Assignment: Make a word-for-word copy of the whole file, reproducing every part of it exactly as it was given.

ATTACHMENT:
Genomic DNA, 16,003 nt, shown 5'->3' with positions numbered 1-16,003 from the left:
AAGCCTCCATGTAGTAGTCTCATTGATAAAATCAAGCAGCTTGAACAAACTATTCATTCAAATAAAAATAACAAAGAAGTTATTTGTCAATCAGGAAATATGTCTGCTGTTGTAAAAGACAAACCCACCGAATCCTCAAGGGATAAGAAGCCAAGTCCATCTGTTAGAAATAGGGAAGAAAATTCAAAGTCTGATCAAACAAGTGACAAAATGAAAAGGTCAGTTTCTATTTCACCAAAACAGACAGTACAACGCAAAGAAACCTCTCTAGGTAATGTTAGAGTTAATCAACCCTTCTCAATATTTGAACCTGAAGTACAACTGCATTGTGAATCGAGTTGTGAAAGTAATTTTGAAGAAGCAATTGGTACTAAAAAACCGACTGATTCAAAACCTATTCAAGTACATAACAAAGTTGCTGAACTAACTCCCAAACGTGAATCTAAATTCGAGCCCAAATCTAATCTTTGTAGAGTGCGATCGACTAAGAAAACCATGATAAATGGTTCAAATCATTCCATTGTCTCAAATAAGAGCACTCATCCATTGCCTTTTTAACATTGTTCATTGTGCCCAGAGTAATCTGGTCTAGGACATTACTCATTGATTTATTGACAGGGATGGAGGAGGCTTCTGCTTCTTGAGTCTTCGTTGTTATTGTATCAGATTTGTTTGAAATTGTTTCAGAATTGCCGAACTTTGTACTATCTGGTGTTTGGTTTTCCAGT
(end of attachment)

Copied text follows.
Genomic DNA, 16,003 nt, shown 5'->3' with positions numbered 1-16,003 from the left:
AAGCCTCCATGTAGTAGTCTCATTGATAAAATCAAGCAGCTTGAACAAACTATTCATTCAAATAAAAATAACAAAGAAGTTATTTGTCAATCAGGAAATATGTCTGCTGTTGTAAAAGACAAACCCACCGAATCCTCAAGGGATAAGAAGCCAAGTCCATCTGTTAGAAATAGGGAAGAAAATTCAAAGTCTGATCAAACAAGTGACAAAATGAAAAGGTCAGTTTCTATTTCACCAAAACAGACAGTACAACGCAAAGAAACCTCTCTAGGTAATGTTAGAGTTAATCAACCCTTCTCAATATTTGAACCTGAAGTACAACTGCATTGTGAATCGAGTTGTGAAAGTAATTTTGAAGAAGCAATTGGTACTAAAAAACCGACTGATTCAAAACCTATTCAAGTACATAACAAAGTTGCTGAACTAACTCCCAAACGTGAATCTAAATTCGAGCCCAAATCTAATCTTTGTAGAGTGCGATCGACTAAGAAAACCATGATAAATGGTTCAAATCATTCCATTGTCTCAAATAAGAGCACTCATCCATTGCCTTTTTAACATTGTTCATTGTGCCCAGAGTAATCTGGTCTAGGACATTACTCATTGATTTATTGACAGGGATGGAGGAGGCTTCTGCTTCTTGAGTCTTCGTTGTTATTGTATCAGATTTGTTTGAAATTGTTTCAGAATTGCCGAACTTTGTACTATCTGGTGTTTGGTTTTCCAGT